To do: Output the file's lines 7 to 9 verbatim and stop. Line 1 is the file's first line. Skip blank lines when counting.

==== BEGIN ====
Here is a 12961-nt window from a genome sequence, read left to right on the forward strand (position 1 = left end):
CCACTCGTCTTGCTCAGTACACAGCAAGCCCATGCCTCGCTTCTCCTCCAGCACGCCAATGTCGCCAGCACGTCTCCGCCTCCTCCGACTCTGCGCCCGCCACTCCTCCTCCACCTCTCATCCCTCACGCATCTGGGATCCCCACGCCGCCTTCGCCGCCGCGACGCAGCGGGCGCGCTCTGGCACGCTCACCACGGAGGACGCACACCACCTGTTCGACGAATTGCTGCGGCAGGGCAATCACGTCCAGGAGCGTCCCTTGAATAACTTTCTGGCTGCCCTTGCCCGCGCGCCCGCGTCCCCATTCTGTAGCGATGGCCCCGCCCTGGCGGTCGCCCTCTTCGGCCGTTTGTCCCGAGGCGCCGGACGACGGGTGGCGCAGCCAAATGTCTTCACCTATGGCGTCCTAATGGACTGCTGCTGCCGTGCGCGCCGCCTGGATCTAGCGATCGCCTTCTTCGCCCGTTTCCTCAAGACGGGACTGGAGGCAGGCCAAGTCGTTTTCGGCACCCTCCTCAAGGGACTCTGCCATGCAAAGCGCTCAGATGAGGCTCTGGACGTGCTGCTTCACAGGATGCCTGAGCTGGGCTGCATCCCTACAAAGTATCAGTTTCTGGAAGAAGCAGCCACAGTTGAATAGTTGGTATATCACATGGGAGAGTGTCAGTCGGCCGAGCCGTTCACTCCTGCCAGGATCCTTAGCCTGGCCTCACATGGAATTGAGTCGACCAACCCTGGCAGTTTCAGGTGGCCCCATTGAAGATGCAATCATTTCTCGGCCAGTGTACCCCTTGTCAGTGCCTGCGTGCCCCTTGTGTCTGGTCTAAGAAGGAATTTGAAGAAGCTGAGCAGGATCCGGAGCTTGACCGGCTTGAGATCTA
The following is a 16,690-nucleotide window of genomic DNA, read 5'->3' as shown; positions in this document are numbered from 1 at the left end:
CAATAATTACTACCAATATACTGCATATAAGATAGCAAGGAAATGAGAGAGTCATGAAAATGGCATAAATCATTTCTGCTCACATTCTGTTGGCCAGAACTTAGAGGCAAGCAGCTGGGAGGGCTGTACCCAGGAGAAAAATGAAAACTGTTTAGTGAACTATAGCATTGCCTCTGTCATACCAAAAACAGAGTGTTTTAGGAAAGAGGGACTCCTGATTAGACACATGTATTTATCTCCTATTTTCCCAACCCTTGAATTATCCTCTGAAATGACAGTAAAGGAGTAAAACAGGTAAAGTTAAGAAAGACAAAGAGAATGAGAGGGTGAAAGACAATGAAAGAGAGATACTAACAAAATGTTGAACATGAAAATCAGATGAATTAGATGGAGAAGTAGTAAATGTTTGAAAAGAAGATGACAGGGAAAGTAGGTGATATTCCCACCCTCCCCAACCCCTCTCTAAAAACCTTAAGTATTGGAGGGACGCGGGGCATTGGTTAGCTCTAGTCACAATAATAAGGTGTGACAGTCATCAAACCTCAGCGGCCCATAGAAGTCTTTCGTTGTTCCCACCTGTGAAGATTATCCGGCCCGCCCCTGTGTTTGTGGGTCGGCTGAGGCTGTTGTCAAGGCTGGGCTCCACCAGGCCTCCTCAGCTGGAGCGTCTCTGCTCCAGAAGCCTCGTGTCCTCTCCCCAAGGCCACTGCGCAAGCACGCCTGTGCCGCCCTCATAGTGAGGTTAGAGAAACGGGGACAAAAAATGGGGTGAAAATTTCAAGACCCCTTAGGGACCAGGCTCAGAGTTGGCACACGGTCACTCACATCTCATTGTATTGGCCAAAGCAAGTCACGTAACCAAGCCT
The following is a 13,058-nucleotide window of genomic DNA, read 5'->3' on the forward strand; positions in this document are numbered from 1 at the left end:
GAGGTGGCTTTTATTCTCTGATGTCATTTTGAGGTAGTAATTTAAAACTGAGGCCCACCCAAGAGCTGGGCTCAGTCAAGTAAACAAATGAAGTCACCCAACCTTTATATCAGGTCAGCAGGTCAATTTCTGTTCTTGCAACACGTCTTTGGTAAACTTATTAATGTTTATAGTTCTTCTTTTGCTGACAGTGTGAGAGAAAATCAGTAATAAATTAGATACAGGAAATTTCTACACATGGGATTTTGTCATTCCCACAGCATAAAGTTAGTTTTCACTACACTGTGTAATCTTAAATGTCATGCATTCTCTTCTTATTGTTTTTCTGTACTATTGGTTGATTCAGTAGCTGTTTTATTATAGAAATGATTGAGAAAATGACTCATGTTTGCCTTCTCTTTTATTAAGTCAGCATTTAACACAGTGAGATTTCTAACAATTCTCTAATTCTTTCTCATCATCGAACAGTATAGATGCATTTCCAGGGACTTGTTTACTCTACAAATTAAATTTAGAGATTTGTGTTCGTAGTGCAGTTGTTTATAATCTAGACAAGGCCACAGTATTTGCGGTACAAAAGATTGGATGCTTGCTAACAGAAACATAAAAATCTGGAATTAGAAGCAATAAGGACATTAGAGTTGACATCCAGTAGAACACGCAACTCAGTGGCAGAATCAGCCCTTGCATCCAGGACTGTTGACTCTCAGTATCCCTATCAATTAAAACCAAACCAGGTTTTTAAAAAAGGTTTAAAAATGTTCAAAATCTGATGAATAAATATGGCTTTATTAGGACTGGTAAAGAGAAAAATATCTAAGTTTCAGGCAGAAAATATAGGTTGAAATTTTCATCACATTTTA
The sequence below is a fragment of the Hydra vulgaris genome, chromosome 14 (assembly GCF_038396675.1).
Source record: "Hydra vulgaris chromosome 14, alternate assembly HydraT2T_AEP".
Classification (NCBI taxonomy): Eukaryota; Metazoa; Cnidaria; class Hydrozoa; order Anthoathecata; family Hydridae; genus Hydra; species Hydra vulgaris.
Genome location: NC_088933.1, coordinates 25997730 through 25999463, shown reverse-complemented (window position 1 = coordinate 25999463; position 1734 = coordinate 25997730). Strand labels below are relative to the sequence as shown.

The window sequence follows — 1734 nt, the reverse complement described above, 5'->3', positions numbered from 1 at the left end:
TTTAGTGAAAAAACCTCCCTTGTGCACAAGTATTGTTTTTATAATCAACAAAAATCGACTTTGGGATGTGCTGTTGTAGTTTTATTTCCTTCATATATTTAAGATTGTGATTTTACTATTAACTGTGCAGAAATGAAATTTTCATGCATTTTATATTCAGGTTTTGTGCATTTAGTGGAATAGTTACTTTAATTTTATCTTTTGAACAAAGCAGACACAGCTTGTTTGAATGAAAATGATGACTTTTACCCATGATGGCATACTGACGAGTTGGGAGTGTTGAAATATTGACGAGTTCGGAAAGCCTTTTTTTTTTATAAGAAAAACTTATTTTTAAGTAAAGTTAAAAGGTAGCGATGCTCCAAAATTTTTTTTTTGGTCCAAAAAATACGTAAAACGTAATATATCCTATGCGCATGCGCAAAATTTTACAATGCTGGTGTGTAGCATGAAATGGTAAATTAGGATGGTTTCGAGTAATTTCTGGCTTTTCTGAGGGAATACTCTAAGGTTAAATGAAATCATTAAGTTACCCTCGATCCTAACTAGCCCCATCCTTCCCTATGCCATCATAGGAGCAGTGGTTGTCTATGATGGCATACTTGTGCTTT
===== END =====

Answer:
The sequence below is a fragment of the Hydra vulgaris genome, chromosome 14 (assembly GCF_038396675.1).
Source record: "Hydra vulgaris chromosome 14, alternate assembly HydraT2T_AEP".
Classification (NCBI taxonomy): Eukaryota; Metazoa; Cnidaria; class Hydrozoa; order Anthoathecata; family Hydridae; genus Hydra; species Hydra vulgaris.